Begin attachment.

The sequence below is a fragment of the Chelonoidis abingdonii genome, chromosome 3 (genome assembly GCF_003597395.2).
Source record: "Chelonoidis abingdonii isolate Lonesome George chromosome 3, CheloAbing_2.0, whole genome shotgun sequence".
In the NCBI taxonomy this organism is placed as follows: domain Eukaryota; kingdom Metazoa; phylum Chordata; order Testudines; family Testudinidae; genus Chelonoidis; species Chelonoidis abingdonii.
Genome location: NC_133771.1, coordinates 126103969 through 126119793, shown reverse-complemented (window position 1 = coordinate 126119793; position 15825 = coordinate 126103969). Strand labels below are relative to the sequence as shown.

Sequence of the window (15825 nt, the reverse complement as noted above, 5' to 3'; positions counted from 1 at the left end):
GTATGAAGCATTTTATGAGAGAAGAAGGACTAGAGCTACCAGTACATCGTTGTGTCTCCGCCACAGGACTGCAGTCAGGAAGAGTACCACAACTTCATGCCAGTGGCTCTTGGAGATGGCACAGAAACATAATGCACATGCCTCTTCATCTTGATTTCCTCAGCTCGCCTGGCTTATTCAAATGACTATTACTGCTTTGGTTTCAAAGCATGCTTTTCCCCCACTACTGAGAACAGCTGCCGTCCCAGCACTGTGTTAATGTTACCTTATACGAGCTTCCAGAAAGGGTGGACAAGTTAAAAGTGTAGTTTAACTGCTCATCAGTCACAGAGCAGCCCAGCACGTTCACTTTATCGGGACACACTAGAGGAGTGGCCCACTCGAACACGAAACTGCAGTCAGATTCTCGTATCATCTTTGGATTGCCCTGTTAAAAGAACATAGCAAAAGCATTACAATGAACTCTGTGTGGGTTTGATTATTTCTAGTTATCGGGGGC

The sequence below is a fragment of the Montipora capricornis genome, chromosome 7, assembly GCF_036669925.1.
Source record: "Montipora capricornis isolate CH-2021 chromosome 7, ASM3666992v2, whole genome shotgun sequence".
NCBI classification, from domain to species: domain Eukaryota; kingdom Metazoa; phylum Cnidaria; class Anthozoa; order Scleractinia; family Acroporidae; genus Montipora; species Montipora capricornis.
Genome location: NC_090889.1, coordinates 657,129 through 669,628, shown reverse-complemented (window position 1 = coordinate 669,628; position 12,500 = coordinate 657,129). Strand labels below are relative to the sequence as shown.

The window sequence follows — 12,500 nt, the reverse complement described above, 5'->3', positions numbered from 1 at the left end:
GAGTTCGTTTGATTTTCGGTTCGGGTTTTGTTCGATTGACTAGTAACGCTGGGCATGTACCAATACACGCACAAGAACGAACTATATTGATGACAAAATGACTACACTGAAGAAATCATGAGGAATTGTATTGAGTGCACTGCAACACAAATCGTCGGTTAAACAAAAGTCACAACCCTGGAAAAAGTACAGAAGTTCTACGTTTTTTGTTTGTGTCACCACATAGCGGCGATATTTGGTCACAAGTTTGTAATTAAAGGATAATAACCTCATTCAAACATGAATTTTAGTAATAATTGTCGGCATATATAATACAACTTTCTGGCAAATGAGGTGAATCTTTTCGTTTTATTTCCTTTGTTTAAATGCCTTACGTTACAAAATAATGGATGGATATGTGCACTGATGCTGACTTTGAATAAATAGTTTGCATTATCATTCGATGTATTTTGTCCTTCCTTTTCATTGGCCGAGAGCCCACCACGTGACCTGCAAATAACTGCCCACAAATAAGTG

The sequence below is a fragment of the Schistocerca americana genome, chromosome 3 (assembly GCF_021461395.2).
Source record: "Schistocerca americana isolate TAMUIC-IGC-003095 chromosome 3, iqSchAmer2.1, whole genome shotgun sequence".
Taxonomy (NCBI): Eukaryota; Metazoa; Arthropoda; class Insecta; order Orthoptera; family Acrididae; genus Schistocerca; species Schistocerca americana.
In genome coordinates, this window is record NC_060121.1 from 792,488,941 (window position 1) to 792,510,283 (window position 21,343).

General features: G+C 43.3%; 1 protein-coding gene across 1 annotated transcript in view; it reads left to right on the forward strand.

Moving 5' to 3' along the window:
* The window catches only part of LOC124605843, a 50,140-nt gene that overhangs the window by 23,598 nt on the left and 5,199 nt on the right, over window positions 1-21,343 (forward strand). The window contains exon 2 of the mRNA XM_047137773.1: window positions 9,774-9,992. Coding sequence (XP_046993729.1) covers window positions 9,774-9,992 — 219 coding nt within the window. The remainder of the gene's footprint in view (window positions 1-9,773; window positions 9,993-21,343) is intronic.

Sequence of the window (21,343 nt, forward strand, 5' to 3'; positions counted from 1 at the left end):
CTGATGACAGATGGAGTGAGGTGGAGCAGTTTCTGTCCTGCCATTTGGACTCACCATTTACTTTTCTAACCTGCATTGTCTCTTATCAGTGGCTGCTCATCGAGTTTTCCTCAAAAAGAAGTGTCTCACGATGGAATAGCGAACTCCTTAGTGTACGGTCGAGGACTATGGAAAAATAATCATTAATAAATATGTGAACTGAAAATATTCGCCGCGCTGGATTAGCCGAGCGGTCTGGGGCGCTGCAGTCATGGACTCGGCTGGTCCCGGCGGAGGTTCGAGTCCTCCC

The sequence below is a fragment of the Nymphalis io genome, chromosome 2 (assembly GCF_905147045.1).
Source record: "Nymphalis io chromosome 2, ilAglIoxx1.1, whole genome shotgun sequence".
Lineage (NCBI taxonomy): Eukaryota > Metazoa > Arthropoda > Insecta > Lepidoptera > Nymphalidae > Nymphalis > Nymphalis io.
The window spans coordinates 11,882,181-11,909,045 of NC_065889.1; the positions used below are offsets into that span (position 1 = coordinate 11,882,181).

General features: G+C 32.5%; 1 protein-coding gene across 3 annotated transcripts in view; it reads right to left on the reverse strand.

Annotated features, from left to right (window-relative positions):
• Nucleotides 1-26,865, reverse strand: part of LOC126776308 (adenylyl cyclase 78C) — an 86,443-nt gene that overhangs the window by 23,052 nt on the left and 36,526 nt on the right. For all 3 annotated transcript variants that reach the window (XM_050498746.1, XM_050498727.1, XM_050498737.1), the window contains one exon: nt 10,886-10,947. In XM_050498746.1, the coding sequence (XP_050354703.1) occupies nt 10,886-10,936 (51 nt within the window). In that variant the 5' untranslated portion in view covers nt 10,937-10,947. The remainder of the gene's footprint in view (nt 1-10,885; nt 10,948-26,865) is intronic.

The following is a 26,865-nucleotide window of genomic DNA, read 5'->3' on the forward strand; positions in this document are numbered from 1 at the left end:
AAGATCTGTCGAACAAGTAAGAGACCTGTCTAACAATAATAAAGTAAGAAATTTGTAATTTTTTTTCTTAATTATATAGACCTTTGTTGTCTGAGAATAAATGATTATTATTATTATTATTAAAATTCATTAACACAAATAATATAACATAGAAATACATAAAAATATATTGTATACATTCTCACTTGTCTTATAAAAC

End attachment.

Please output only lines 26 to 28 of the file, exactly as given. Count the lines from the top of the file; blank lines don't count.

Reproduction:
General features: G+C 32.5%; 1 protein-coding gene across 3 annotated transcripts in view; it reads right to left on the reverse strand.

Annotated features, from left to right (window-relative positions):
• Nucleotides 1-26,865, reverse strand: part of LOC126776308 (adenylyl cyclase 78C) — an 86,443-nt gene that overhangs the window by 23,052 nt on the left and 36,526 nt on the right. For all 3 annotated transcript variants that reach the window (XM_050498746.1, XM_050498727.1, XM_050498737.1), the window contains one exon: nt 10,886-10,947. In XM_050498746.1, the coding sequence (XP_050354703.1) occupies nt 10,886-10,936 (51 nt within the window). In that variant the 5' untranslated portion in view covers nt 10,937-10,947. The remainder of the gene's footprint in view (nt 1-10,885; nt 10,948-26,865) is intronic.